I'm looking for advice on my specific problem, how to break up a class, Basket, that has too many responsibilities.

Currently, it does three things:

  • Keeps track of the products in the basket: addProduct(), removeProduct(), getProductQuantity()
  • Keeps track of the total price of the basket: getTotalBill()
  • Applies discounts: applyDiscount()

Products can have multiple distinct discounts applied to them, but not the same discount more than once. In order to facilitate this here's my design:

Class Diagram

I can see the following problems with this design:

  • Circular dependency between Discount (that needs a basket in applyDiscount) and Basket (that stores a map of Discount codes)
  • Basket has too many responsibilities. It keeps track of products in the basket, the price and discounts
    • A real life basket only keeps hold of items, not the price or discounts

I'm struggling to think of ways to improve this design. I've thought of an alternative idea but it has its tradeoffs:

  • Have a BillCalculator that calculates the total.
    • Users want to know their current cart total at all times, so we'd have to call this each time we add or remove a product from Basket and recalculate the bill from scratch. This is inefficient compared to the current approach where totalQuantity is simply incremented and decremented when addProduct or removeProduct is called.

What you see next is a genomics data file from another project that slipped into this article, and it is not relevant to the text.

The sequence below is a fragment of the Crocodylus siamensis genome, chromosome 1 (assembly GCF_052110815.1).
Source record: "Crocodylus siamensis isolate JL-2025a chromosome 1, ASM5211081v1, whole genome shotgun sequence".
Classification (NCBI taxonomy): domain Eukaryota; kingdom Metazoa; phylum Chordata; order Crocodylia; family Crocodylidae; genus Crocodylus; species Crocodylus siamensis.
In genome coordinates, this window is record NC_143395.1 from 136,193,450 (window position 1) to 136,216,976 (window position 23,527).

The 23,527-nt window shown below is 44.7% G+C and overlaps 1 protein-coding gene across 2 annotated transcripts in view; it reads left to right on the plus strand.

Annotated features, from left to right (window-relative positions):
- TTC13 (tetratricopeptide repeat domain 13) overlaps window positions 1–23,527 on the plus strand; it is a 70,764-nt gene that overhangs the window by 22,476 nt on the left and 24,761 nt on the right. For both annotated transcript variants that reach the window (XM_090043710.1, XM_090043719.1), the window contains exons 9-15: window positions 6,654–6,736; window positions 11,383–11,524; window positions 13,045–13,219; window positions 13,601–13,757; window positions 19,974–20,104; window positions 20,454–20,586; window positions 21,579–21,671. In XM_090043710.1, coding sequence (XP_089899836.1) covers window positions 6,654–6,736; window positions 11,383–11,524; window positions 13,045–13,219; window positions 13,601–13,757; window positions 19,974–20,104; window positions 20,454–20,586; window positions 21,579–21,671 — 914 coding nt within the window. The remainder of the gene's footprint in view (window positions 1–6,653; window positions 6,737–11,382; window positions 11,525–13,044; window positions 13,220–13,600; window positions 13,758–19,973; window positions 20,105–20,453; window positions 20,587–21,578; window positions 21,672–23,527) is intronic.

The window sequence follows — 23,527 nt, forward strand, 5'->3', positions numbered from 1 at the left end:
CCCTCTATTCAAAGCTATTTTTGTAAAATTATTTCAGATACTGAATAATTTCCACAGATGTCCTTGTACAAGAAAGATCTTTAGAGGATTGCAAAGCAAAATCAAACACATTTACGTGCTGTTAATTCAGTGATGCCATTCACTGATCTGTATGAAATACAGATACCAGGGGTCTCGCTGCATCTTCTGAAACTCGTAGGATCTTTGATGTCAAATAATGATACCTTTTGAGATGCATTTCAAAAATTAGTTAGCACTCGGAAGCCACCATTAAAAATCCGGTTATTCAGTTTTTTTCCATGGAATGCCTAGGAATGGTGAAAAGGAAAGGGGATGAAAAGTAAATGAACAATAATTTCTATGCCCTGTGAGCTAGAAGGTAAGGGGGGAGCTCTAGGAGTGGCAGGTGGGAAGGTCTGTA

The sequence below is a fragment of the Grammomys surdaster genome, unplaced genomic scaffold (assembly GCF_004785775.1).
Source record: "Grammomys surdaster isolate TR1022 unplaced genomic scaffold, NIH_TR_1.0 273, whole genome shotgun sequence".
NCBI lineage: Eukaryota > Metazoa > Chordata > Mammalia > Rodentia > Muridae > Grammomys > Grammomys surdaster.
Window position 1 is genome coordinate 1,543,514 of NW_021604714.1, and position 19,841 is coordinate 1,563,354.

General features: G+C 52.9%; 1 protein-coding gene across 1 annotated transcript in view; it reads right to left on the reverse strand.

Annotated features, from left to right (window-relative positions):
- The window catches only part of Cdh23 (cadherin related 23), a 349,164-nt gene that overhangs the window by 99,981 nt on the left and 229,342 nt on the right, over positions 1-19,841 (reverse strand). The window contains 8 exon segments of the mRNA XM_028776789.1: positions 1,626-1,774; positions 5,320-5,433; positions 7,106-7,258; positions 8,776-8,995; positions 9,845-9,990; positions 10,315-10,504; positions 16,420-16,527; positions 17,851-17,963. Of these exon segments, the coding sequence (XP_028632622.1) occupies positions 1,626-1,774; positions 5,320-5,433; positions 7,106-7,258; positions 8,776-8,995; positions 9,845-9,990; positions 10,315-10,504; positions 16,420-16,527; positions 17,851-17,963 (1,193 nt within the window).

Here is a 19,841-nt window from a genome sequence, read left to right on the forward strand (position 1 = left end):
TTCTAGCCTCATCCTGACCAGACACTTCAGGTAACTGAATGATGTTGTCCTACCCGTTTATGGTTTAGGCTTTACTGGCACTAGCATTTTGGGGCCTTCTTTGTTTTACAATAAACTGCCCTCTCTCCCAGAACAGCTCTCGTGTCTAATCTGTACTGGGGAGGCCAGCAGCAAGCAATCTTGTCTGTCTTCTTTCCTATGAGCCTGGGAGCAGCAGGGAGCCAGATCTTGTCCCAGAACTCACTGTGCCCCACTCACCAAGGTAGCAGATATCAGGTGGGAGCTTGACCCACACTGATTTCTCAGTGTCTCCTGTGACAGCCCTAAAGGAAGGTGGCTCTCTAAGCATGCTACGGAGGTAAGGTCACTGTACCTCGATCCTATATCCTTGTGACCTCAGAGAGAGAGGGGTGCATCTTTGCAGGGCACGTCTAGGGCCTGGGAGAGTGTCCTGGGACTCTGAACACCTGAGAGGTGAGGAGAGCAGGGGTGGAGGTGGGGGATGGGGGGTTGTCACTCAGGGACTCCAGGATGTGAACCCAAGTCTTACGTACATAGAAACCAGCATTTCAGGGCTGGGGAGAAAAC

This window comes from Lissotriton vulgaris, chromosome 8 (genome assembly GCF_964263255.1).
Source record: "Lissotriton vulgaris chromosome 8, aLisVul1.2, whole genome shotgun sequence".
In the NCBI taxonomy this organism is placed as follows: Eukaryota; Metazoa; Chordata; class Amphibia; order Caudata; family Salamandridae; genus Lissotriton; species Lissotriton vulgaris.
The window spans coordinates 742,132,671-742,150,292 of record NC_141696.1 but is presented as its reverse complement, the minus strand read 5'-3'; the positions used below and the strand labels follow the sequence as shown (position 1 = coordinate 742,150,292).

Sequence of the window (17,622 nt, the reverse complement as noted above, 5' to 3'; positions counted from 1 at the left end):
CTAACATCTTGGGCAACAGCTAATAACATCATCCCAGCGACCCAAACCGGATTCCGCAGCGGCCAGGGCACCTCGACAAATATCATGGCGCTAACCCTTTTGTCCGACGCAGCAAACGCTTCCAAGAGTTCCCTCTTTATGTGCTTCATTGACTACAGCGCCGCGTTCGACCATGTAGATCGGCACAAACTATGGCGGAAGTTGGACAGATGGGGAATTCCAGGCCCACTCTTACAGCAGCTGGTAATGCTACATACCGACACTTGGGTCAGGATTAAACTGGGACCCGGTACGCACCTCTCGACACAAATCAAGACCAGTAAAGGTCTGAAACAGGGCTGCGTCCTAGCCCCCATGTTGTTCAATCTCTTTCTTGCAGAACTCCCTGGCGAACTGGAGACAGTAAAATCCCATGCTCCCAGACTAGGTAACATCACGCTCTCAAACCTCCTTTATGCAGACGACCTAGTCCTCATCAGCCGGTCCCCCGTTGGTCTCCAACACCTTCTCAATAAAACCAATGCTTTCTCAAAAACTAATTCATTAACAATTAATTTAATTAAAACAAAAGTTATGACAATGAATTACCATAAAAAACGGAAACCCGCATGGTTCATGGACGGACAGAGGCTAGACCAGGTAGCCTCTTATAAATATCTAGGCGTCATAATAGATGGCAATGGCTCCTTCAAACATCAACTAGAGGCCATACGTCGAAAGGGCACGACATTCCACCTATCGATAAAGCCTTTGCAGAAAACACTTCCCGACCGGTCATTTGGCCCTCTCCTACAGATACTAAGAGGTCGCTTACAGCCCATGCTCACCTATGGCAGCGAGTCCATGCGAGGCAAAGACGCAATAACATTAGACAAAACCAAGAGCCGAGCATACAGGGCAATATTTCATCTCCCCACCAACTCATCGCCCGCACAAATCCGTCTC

What am I missing? How can I break up the multiple responsibilities of Basket without sacrificing on efficiency, and without storing the list of products in multiple places?

  • 1
    So, if you've already determined that there are, in your view, 3 different responsibilities, why don't you separate things so that each is covered by a self contained class (or s small group of cooperating objects)? R1: Keeping track of the products in the basket - create a BasketItemList (a custom collection). R2: Applying discount rules - create something that encapsulates these rules (could take the BasketItemList as a parameter). R3: Keeping track of the total price - coordinate the previous two together in an abstract way (forwarding the details to code handling R1 & R2). Dec 10, 2020 at 16:01
  • These classes would be very tightly coupled and would all need to be aware of the internal state of the other. R1 and R3 would need a way to know which product corresponds to which item on the bill so it can be removed when the item is removed from the basket. Dec 10, 2020 at 17:19